I added a shelf to the Headstock of my new Powermatic 3520C lathe. See
All of my lathes have a shelf on top of the headstock. I have found that it makes a great place to store live centers, chucks, etc. Everything is very "handy". My students and friends quickly fall in love my headstock shelves.
My old PM 3520B lathe had what I am calling a "1st generation" shelf. It was just one level. My Oneway lathes have "2nd generation" shelves. They are 2 levels. My new PM3520C has a new "3rd generation" shelf design that incorporates everything I have learned over time. I really like it! It is 3 levels.
Note: For more info on my new lathe see "My New Powermatic 3520C Lathe Verses My Old Powermatic 3520B Lathe" blog entry.
Here is a close up view of the new headstock shelf on my PM 3520C lathe. It
is a 3 level design.
Click on photos for a better view.
Overall the shelf is 18" wide by 15-1/2" deep. See latter photos for more details.
Here is a close up of the headstock shelf on my OLD PM 3520B lathe. It was
a 1 level design. The shelf was 16" wide by 16" deep.
I used this design for a long time. But it was a bit of a pain. Because, I had to store my frequently used live centers at the back. Reaching over things in the front to get the centers in back often sucked.
Live centers, etc had to go on the back because "the headstock" and the VFD (controller box) on the back of the headstock blocked most of the space under the plywood. I could only drill holes for things that stuck down below the plywood at the back of the 1 level shelf. For a better explanation see "Side View from Spindle End" photo below.
Storing any tool rests on this shelf DID NOT work. The long projections on the tool rests blocked or interfered with any thing else on the shelf.
Here is a close up of the headstock shelf on one of my Oneway 2436 lathes.
It is a 2 level design.
This shelf has to be a lot narrower. So, it does NOT block turning on the outboard side. The shelf is 10" wide by 14" deep.
I like the 2nd level on this design. It allows EASY access to the tool rests. The 2nd level is tall enough so I DO NOT bang my hangs into any points on live centers, etc on 1st level.
However, this design is still a little bit of a pain. Because, I have to reach over things in front to get to frequently used live centers in the back.
Note: The 2nd level is 10" wide by 2-3/4" wide and the plywood supports are 4" tall. The shelf is elevated 1.5" above the headstock by two 3/4" plywood spacers visible in photo. See "Aluminum Shelf Support on Oneway Shelf" photo at end for more details.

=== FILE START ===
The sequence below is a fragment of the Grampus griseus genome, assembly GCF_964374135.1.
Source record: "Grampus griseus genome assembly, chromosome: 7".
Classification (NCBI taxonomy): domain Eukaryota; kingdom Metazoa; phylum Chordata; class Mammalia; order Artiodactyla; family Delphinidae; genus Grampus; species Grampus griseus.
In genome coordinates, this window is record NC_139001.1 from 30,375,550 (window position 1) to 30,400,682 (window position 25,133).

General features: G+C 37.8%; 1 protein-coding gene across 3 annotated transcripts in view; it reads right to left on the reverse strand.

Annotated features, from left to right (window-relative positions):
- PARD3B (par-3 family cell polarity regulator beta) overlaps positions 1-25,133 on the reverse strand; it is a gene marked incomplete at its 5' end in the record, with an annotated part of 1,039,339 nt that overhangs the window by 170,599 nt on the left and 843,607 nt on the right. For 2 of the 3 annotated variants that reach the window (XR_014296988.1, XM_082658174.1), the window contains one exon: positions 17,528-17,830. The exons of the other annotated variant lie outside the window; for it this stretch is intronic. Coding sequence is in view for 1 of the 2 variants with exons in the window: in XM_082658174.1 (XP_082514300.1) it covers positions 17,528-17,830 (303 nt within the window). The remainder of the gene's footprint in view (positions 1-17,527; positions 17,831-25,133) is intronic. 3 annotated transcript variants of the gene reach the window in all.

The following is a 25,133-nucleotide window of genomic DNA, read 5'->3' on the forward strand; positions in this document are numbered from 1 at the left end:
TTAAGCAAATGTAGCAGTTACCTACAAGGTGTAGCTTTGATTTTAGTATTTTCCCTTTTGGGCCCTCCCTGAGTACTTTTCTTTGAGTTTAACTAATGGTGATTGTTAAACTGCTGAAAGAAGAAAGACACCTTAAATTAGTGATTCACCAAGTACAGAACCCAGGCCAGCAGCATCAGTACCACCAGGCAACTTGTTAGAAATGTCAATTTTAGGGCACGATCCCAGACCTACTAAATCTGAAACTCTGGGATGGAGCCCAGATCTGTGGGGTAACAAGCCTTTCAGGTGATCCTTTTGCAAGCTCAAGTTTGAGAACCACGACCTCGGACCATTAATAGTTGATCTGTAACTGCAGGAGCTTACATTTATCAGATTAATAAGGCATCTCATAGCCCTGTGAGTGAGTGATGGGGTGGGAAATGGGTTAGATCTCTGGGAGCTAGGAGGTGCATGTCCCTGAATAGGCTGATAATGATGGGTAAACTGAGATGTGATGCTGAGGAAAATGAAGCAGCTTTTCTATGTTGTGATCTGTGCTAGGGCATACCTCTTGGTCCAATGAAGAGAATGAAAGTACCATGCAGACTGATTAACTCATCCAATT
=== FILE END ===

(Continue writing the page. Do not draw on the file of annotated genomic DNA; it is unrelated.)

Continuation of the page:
Now I am going back to the 3rd generation shelf on my new PM 3520C lathe.
Here is a photo from a higher up angle, so you can see everything.
Overall the shelf is 18" wide by 15-1/2" deep.
A place for everything and everything in its place.
Any shelf on the headstock of a lathe needs to built like a tank! It MUST be able to take any "rock rattle and roll" the lathe may be forced to endure when a rough or out of balance piece is mounted on the lathe. The shelf should not move around for any reason! Everything on the self must be secure. Anything that rattles even just a little during normal lathe operation can drive you crazy.
I am NOT going supply any plans or step by step photos. So here are some
dimensions for anyone who wants to build their own.
Level 1 and Level 2 are 18" wide by 8" deep. Note: They overlap by a 1/2" due to tongue and groove construction. See latter photos.
Level 3 (the top) is 18" wide by 2-1/2" deep. It is supported by plywood spacers that are 2" wide by 3-1/2" tall.
The plywood back is 14" wide by 12-1/4" tall. The cutout on the left for hand wheel clearance is 7" wide by 8" tall. See latter photos.
It is 1-3/4" from the top of the Level 1 plywood to the bottom of the Level 2 plywood. i.e. the location of the dado cut in plywood back is 2" down from the top. 1/4" of the back at top is buried in a 1/4" deep dado on the bottom of Level 2. All dados are 1/4" deep.
I like everything in my studio to look nice. Thus I use reasonably good plywood and finish everything with 2 coats of Watco Golden Oak Danish Oil followed by 2 coats of Miniwax Semi Gloss Wipe On Poly.
I use good quality 3/4" 7 layer plywood from local Home Depot. ACX grade. They don't label it, but I think it is southern yellow pine. Around $38 per sheet. It comes and goes. When it comes, I stock up. There is no way I would use EXPENSIVE Birch, Maple, Oak, etc plywood because the outside veneer layers on expensive plywood is like paper thin and the stuff inside is often crap with voids. I like the outside layer of my plywood to be the same thickness as all the inside layers (roughly 1/16") so I don't end up with crap if I accidentally sand thru it or when I round the corners over. "Sanded Plywood" is ok. However, "Sande" plywood is to soft. It's crap.
I belt sand the exposed edges on all of my plywood to remove all open grain. i.e. to make them look better. I sand the flat surfaces to 220 grit with a random orbit sander and then I round the edges over with a random orbit sander. The sander creates less tear out then a router when rounding over.
If you just drive a screw into the end grain of plywood you will just split the plywood. There is no strength. To avoid this problem I capture all of my joints in dados. I glue the joint with yellow carpenters glue and screw the join with 2-1/2" decking screws. The long screw contacts more surface area. Short screws just pull out of the end grain on plywood.
My favorite band of screws is Scorpion. I ONLY use there ceramic coated decking screws. They are hi thread, square drive. You can NOT get these at Home Depot, or Lowe's. You have to go to a real hardware store. However, any good quality decking screws will do the job.